There were about 13 of us. Maximum was 10 but I can see why so many were so eager to register for his session. We were made of from different parts of the world – Washington, Dakar, Germany, Bali, Singapore..basically everywhere around the world. I went into this session alone but end up anything but that.
The weirdest part during Chemat’s briefing on Day 1 was that, I was the only one busy live tweeting while the rest make mental notes as he walk us through what makes a street photography, history, etiquettes and more. The things he shared with us were so valuable, I think everyone would get something out of it .. therefore I retreat to the medium I’m more familiar with. I might’ve spammed my followers with bits and pieces of Che Mat’s wise word, hopefully someone find it useful.
Before this, I never thought street photography to have such depth. All this while, I’ve been accustomed to just snapping as I go along – he made us stop, think and find meaning in each frame. He made us throw our bad habits; we had to unlearn to relearn this new approach. Street is always about the moment we capture and it still is, just that the technique and mentality has been turned 270 degrees.
After his briefing, we went out together as a group with Chemat. First part of the day was the theory section. The second part is the practice. I was still intimidated and unsure but slowly I found reassurance with myself. Partly because I was still figuring out my new camera. Talk about throwing myself into the sharks.
We were brought to spots Chemat tend to do his shoots, taught us how to be approachable, respect strangers and just simply be. Stick around next to the legend and you’ll pick up details like composing before snapping, waiting and anticipating for a moment to happen and think about the subject before shooting. It’s these nuances that made him great, these nuances that he wants more people to apply into their habit.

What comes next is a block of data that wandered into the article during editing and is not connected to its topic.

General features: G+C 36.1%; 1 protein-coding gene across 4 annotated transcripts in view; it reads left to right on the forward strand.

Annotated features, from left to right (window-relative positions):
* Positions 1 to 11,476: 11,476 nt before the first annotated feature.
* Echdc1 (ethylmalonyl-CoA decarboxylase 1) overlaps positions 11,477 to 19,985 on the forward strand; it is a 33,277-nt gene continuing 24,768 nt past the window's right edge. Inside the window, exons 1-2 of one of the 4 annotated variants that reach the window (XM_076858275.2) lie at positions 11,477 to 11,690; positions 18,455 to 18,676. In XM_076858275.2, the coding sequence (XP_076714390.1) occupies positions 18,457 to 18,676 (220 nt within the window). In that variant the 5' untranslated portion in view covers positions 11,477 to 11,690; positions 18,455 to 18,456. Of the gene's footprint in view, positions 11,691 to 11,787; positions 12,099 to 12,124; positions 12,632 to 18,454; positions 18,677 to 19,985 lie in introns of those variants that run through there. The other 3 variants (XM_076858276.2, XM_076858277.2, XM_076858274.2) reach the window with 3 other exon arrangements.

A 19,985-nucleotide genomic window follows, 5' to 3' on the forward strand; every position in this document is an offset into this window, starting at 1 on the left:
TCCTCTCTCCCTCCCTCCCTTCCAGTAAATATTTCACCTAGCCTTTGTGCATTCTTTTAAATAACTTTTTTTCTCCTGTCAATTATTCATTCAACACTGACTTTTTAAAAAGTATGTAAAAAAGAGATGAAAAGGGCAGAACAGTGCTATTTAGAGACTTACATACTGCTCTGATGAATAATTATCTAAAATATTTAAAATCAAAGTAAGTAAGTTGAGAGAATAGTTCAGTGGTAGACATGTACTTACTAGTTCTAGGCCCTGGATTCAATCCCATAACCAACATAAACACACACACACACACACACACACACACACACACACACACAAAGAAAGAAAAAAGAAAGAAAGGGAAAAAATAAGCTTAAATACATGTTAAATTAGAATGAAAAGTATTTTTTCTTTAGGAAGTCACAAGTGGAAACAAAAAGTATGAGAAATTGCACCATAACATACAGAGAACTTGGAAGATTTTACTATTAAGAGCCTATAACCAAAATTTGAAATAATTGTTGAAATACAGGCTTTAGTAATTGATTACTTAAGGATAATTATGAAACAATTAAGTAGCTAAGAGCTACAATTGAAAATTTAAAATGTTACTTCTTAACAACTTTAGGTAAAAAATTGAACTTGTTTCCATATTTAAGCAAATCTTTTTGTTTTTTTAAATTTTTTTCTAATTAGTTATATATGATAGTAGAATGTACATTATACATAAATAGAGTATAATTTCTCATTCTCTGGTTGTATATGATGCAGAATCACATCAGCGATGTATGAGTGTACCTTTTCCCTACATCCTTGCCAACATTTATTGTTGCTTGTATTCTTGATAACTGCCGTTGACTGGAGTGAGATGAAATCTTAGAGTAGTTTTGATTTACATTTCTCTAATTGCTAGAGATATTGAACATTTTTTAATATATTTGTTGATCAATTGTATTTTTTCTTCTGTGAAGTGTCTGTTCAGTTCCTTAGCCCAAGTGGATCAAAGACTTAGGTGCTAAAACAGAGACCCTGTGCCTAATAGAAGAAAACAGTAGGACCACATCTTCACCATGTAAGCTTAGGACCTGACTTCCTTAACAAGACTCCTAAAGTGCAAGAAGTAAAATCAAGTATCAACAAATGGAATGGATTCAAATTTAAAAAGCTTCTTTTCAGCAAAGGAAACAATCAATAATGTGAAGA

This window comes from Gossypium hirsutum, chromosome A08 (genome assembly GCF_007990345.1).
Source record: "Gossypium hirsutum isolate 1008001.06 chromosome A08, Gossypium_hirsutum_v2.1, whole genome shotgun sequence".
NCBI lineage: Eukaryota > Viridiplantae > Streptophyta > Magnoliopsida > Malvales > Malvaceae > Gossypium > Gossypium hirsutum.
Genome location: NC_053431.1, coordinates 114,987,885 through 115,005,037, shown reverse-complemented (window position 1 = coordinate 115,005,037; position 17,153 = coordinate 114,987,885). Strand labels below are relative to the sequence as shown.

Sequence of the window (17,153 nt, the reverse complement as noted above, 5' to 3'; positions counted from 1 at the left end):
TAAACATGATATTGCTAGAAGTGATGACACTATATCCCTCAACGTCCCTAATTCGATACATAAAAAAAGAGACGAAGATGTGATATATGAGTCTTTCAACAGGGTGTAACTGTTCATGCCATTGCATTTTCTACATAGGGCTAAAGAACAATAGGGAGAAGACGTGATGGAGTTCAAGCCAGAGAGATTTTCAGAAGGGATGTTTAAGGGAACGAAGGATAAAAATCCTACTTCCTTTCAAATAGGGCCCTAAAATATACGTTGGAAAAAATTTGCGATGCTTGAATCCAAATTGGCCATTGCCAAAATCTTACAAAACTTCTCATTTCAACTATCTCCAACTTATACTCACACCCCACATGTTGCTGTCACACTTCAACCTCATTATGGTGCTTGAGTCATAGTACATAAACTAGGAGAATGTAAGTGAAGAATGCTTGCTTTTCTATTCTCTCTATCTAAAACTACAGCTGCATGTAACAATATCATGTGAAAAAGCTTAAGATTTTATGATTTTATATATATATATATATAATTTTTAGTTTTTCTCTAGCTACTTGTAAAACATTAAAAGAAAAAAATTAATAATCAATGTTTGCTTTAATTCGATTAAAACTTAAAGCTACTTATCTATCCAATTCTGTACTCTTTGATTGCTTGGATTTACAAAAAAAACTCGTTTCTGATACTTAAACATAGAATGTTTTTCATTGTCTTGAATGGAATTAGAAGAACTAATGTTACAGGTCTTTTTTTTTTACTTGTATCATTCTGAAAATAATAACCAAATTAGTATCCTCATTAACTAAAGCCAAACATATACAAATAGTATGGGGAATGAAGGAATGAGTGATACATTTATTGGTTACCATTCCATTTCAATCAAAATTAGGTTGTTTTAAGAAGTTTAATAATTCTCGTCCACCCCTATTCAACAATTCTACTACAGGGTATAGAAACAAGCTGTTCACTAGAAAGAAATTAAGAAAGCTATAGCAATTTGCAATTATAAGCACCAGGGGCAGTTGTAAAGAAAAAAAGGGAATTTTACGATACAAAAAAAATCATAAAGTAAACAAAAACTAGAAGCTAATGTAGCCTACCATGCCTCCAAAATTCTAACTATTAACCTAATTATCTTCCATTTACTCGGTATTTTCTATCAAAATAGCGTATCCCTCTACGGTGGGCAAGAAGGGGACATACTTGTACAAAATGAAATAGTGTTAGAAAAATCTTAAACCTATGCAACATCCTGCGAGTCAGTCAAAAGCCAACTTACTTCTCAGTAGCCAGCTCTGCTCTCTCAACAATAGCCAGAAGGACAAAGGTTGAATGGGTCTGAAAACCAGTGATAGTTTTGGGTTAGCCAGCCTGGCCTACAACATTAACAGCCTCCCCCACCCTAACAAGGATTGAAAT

See, there are a few points Chemat had mentioned which I find most profound. One of which was that – even if you went out and do your usual street photography, it’s ok to come home with nothing (good). So long as you keep doing it, eventually you’ll get something. In today’s world, people want quick fix and instant results. Which isn’t how life works as a whole but people are still adamant to make it happen that way. Having him stressing out the importance of letting go of expectations, you find more patience in everything you do. It’s that secret power you harness what makes your photos tell a deeper story, a better one than before and hopefully one that resonates with other people who view it too.
After all, if a photo is unable to bring out the emotions it speaks, it’s only just a photo. A two dimensional one.
Then there’s the wisest statement I’ve heard in a long time – he also stressed out the importance of one particular street photography rule. Never ever take photos of beggars ( and visually impaired musicians) on the street. That is not street photography by any means. If anything, you’re exploiting their unfortunate lives for your own benefit. Unless you’re doing a story about them, understanding who they are and intend to make your story help them in a positive way, then don’t ever. Taking advantage of others who couldn’t do anything about their situation without purpose is just insensitive.
That’s his rule of thumb. Something we all can apply into our daily life. Think before we share, speak or do something. If we’re doing it just because we want to be part of something (without deeper purpose), there is no point in doing it. Do something with purpose. Do something good.
And it’s always good to have principles to hold on to. At the very least, when you go off track, you can look back and ground yourself to what/who/where you truly are. You’ll pick up these tricks along the way as you discover yourself. Be constantly curious and adaptable.